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Women's Health USA 2013 An illustrated collection of current and historical data, published annually.

Cancer

Narrative

Cancer is the second leading cause of death among adults overall, and is the leading cause of death among women between the ages of 35 and 84.1 In 2010, 711,113 new cancer cases were diagnosed among females and 273,706 females died of cancer. Lung and bronchial cancer was the leading cause of cancer death among females, accounting for 70,550 deaths (26 percent of all cancer deaths), followed by breast cancer, which was responsible for 40,996 deaths (15 percent of deaths). Colorectal cancer, pancreatic cancer, and ovarian cancer were also major causes of cancer deaths among females, accounting for an additional 57,733 deaths combined.

Due to the varying survival rates for different types of cancer, the most common causes of death from cancer are not always the most common types of cancer. For instance, although lung and bronchial cancer causes the greatest number of deaths, breast cancer is more commonly diagnosed among females. In 2010, invasive breast cancer occurred among 118.7 per 100,000 females, whereas lung and bronchus cancer occurred in only 52.4 per 100,000. Other types of cancer that are commonly diagnosed but are not among the top 10 causes of cancer death include thyroid, melanoma, and cervical cancer.

An estimated 70 percent of cancer cases are attributable to behavioral and environmental risk factors, such as smoking, obesity, and physical inactivity.2 Vaccines are also available to help prevent hepatitis B and human papillomavirus (HPV) which can cause liver and cervical cancer, respectively. Recommended screening can help detect several forms of cancer in early, more treatable stages, including breast, colorectal, and cervical cancer, and is shown to reduce mortality.3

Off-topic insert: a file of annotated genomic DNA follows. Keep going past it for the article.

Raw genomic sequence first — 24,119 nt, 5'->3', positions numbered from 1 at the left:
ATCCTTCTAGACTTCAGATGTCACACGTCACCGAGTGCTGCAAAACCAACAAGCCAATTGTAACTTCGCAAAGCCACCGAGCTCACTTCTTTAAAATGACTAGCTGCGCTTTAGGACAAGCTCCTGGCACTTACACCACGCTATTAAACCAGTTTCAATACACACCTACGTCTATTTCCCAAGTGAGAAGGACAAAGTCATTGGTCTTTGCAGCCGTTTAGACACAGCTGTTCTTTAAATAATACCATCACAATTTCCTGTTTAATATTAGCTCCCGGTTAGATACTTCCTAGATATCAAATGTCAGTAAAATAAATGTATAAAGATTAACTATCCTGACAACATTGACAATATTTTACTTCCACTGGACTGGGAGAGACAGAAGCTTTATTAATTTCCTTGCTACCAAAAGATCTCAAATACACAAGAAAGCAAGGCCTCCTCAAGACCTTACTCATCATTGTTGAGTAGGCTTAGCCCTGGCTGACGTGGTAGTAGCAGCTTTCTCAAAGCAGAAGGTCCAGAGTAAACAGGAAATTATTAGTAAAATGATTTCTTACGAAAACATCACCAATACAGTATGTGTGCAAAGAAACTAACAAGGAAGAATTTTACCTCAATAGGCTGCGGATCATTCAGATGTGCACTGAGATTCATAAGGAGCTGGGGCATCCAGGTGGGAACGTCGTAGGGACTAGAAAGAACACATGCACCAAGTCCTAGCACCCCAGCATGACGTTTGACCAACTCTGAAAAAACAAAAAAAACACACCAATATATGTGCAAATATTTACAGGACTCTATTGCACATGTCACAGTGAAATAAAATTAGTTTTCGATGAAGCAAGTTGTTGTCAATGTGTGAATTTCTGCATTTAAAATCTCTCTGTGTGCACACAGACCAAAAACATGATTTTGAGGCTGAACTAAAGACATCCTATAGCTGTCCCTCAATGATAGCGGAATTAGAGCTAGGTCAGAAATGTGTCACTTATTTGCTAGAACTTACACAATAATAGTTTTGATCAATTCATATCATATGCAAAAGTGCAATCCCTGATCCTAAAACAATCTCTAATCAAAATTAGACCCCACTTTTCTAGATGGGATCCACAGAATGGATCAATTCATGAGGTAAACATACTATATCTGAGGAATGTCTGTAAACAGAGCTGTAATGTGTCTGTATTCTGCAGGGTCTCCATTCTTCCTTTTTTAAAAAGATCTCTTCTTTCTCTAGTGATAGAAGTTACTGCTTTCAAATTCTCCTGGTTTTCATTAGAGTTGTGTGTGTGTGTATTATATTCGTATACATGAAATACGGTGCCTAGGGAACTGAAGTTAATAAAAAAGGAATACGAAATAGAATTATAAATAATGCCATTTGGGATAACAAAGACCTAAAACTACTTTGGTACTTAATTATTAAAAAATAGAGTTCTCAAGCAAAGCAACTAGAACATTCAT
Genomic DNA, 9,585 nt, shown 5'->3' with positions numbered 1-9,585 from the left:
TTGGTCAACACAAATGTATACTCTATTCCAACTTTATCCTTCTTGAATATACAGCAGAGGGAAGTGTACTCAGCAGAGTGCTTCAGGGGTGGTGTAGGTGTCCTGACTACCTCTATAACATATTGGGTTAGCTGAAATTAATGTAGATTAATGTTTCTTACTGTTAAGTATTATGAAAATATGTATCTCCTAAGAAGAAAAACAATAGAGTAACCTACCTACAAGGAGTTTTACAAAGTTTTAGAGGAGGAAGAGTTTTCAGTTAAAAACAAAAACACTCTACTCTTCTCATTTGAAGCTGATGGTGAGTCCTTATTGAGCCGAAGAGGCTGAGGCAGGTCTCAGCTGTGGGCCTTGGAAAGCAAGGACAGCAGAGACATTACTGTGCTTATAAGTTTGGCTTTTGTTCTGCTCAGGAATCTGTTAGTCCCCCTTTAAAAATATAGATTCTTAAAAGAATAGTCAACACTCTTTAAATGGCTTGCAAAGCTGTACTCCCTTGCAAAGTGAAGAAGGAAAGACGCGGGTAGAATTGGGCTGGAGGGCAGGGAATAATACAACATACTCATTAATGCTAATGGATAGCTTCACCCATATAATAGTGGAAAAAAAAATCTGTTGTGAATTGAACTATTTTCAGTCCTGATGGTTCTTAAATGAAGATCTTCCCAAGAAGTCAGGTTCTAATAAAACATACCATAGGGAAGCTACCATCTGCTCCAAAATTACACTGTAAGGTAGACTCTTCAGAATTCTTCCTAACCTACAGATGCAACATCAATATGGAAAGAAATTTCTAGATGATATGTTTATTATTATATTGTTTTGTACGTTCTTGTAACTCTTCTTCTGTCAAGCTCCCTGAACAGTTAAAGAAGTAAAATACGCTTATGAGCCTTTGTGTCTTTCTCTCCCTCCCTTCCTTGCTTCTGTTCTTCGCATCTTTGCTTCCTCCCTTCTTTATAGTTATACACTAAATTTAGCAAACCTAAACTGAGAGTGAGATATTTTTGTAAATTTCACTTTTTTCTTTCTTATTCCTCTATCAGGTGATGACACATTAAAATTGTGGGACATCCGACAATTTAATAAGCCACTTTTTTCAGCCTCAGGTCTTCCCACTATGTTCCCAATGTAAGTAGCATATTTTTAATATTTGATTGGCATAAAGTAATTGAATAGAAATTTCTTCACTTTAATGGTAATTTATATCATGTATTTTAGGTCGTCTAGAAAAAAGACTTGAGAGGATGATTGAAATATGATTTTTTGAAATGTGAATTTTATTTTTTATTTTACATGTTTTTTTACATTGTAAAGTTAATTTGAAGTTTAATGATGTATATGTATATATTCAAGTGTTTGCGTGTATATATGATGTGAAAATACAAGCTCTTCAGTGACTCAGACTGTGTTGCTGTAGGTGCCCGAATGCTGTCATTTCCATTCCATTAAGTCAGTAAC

1 Centers for Disease Control and Prevention link leaves hrsa.gov site, National Center for Injury Prevention and Control. Web-based Injury Statistics Query and Reporting System (WISQARS): Leading Causes of Death. Accessed 07/06/13.

2 Colditz GA, Wei EK. Preventability of cancer: the relative contributions of biologic and social and physical environmental determinants of cancer mortality. Annu Rev Public Health. 2012;33:137-56.

3 American Cancer Society link leaves hrsa.gov site. Cancer Facts and Figures 2013. Atlanta: American Cancer Society; 2013. Accessed 06/23/13.

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Graphs

Data

Leading Causes of Cancer Deaths Among Females (All Ages), by Site, 2010

Number of Deaths:

  • Lung and Bronchus 70,550
  • Breast 40,996
  • Colon and Rectum 24,972
  • Pancreas 18,189
  • Ovary 14,572
  • Leukemia 9,761
  • Non-Hodgkin Lymphoma 9,247
  • Uterine Corpus 8,402
  • Liver and Intrahepatic Bile Duct 6,647
  • Brain and Other Nervous System 6,187

Source: American Cancer Society link leaves hrsa.gov site. Cancer Facts and Figures 2013. Atlanta: American Cancer Society; 2013. Accessed 06/23/13.

Age-Adjusted Invasive Cancer Incidence Rates per 100,000 Females (All Ages), by Site, 2010

Invasive Cancer Rate per 100,000 Females:

  • Breast 118.7
  • Lung and Bronchus 52.4
  • Colon and Rectum 35.4
  • Uterine Corpus 24.8
  • Thyroid 19.9
  • Non-Hodgkin Lymphoma 15.7
  • Melanoma 15.3
  • Ovary 11.4
  • Kidney 10.8
  • Pancreas 10.6

Source: American Cancer Society link leaves hrsa.gov site. Cancer Facts and Figures 2013. Atlanta: American Cancer Society; 2013. Accessed 06/23/13.